Doctoral Student

Grant Edward Donnelly

Grant is a second-year doctoral student in the Marketing Unit at Harvard Business School.

His broad research interests are in judgement and decision-making, and he is currently focusing on financial decision-making. In one working paper, Grant and his coauthors look at what happens when consumers are able to make payments towards specific purchases (rather than aggregated balances). Their results show significantly higher repayments made when consumers are able to 'eliminate a line item' from their debt.

Grant is also interested in communication and disclosure of sensitive financial information.

Grant received his B.A. in Enviornmental Science (Urban Design) from San Francisco State in 2005 and a M.A. in Psychological Research (Mind, Brain & Behavior) from San Francisco State in 2013.
Grant is a second-year doctoral student in the Marketing Unit at Harvard Business School.

His broad research interests are in judgement and decision-making, and he is currently focusing on financial decision-making. In one working paper, Grant and his coauthors look at what happens when consumers are able to make payments towards specific purchases (rather than aggregated balances). Their results show significantly higher repayments made when consumers are able to 'eliminate a line item' from their debt.

Grant is also interested in communication and disclosure of sensitive financial information.

Grant received his B.A. in Enviornmental Science (Urban Design) from San Francisco State in 2005 and a M.A. in Psychological Research (Mind, Brain & Behavior) from San Francisco State in 2013.

Journal Articles

  1. Sadness, Identity, and Plastic in Over-shopping: The Interplay of Materialism, Poor Credit Management, and Emotional Buying Motives in Predicting Compulsive Buying

    A comprehensive study is currently lacking to explain why material values strongly influence compulsive buying. The goal of the current study is to test if money management, buying motivations for improving mood and identity, and self-transformation expectations mediate the link from material values to compulsive buying. In one sample (N = 1077) we find, as expected, that materialism correlates positively with compulsive buying and that a lack of money management mediates the path from materialism to compulsive buying. In a second sample (N = 650) we find that, specifically, it is the poor credit management of materialists that most strongly mediates this relation. Further, emotional buying motives (i.e., shopping in order to improve one’s mood) and transformation expectations also mediate the relationship between materialism and compulsive buying. Thus, the tendency of materialists to (a) not manage their credit, (b) believe that their purchases will transform their lives, and (c) make purchases for emotional reasons completely explains their greater frequency of compulsive buying.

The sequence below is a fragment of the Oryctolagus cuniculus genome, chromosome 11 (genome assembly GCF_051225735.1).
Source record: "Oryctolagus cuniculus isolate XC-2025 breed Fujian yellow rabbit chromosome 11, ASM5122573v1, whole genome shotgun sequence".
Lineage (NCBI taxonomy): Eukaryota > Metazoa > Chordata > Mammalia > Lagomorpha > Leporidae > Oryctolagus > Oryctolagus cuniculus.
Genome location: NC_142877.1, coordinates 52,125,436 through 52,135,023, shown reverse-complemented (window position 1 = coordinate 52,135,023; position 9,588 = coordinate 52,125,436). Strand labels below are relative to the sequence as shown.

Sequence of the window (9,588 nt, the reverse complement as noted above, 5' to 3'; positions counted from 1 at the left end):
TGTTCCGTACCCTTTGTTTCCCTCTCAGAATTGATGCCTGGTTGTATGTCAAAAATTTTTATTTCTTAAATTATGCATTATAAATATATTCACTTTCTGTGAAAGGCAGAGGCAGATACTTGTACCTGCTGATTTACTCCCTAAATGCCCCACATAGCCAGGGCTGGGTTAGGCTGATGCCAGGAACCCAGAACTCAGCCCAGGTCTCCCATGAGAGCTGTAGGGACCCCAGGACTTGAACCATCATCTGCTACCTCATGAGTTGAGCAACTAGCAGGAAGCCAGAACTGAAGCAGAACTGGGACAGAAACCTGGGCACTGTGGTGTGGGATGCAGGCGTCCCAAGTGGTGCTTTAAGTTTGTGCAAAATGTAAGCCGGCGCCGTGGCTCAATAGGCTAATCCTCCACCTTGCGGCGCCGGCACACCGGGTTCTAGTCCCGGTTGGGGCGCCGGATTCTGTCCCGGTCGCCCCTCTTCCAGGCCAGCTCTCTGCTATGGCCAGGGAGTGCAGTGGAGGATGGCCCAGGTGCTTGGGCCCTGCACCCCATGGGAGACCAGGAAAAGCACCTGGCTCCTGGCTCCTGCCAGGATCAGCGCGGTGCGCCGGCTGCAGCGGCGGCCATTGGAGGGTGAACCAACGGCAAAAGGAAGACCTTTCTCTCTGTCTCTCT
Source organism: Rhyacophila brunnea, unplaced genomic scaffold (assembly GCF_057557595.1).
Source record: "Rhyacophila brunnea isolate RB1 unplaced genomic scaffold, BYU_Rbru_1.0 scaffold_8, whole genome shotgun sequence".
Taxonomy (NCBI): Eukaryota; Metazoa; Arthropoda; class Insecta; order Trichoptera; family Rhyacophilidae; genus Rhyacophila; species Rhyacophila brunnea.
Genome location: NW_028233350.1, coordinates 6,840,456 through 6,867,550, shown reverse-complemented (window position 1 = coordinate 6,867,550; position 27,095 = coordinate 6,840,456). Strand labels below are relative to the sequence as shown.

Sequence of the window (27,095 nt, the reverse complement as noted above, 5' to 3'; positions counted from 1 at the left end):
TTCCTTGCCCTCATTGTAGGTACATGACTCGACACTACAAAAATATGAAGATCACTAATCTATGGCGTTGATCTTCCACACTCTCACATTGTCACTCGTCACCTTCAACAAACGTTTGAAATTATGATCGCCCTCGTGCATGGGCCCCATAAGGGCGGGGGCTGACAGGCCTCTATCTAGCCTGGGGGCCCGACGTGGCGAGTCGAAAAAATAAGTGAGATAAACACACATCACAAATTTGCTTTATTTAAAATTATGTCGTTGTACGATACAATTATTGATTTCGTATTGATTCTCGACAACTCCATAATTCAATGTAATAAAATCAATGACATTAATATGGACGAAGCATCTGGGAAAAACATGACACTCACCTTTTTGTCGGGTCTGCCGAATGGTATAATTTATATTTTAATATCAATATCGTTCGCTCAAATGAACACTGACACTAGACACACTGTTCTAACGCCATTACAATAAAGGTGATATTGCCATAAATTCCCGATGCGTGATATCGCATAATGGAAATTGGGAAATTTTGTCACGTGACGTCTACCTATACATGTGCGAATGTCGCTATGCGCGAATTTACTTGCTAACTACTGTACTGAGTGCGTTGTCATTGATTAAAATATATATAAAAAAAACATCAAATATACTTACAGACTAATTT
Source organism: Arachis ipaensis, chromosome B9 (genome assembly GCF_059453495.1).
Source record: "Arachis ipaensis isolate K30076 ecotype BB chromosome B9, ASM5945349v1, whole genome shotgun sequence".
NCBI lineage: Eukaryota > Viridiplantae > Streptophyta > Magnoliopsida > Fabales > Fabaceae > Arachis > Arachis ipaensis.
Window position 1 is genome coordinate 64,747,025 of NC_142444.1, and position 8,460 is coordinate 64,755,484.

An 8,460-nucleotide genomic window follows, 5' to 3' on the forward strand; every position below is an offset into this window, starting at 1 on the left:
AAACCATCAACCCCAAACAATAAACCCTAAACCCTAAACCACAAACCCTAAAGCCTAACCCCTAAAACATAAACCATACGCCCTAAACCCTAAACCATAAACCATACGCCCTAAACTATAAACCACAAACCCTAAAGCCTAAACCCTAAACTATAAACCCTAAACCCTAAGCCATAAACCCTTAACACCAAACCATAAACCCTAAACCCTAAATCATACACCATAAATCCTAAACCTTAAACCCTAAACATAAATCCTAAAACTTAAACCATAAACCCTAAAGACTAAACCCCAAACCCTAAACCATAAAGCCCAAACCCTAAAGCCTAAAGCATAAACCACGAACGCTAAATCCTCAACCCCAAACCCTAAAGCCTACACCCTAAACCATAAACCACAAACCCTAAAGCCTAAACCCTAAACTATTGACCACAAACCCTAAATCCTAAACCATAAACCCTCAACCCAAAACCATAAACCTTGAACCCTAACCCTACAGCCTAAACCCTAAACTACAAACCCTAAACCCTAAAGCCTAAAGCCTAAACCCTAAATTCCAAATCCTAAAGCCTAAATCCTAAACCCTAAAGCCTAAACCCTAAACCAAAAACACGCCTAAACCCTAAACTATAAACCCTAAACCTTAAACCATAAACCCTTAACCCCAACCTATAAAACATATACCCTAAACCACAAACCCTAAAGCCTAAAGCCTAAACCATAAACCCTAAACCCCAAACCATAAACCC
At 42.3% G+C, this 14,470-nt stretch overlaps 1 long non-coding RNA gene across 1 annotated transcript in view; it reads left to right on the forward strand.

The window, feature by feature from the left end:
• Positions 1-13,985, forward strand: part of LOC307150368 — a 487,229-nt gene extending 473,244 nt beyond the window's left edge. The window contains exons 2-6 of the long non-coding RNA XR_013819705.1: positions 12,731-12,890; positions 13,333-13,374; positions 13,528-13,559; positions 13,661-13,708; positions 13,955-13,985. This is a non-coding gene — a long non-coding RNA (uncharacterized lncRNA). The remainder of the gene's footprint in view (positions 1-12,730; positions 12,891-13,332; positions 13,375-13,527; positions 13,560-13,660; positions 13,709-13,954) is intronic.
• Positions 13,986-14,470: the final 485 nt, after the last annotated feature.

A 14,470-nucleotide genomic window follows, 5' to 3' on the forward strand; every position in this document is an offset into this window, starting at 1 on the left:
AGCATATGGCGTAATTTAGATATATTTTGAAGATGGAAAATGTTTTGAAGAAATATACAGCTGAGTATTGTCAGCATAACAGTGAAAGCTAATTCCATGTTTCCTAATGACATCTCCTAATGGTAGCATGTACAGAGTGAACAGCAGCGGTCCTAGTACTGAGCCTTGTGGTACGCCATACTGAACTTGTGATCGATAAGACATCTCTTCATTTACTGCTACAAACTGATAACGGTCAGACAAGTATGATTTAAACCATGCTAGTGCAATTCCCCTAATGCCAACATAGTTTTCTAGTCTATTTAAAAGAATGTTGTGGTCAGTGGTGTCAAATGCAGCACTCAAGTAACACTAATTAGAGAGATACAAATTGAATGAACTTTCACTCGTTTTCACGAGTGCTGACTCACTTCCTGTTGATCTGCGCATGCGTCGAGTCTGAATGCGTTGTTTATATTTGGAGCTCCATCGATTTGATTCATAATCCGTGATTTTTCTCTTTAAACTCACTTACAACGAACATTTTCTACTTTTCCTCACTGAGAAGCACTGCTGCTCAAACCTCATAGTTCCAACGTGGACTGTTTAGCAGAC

Keywords: Credit Cards; Consumer Behavior; Identity; Emotions;

    Citation:

    Donnelly, Grant Edward, Masha Ksendzova, and Ryan Howell. "Sadness, Identity, and Plastic in Over-shopping: The Interplay of Materialism, Poor Credit Management, and Emotional Buying Motives in Predicting Compulsive Buying."Journal of Economic Psychology 39 (December 2013): 113–125. View Details
  2. The Big Five Personality Traits, Material Values, and Financial Well-being of Self-described Money Managers

    Previous research has linked personality traits, material values, and money management to savings, debt, and compulsive buying. To extend previous research, four online surveys examined the Big Five personality traits and material values of those who manage their money and determined the independent effects of money management on wealth, debt, and compulsive buying. Results suggest that (a) individuals who believe that material possessions can provide happiness manage their money less and (b) highly conscientious individuals manage their money more because they have positive financial attitudes as well as a future orientation. Further, money management is significantly related to increased savings, decreased debt, and less compulsive buying even after controlling for numerous socio-demographic and dispositional variables. In the Discussion we suggest that materialists may experience a 'pain of knowing' about their finances because money management may highlight the discouraging implications of their purchasing behavior.

    Keywords: values; money; well-being;

    Citation:

    Donnelly, Grant Edward, Ravi Iyer, and Ryan Howell. "The Big Five Personality Traits, Material Values, and Financial Well-being of Self-described Money Managers."Journal of Economic Psychology 33, no. 6 (December 2012): 1129–1144. View Details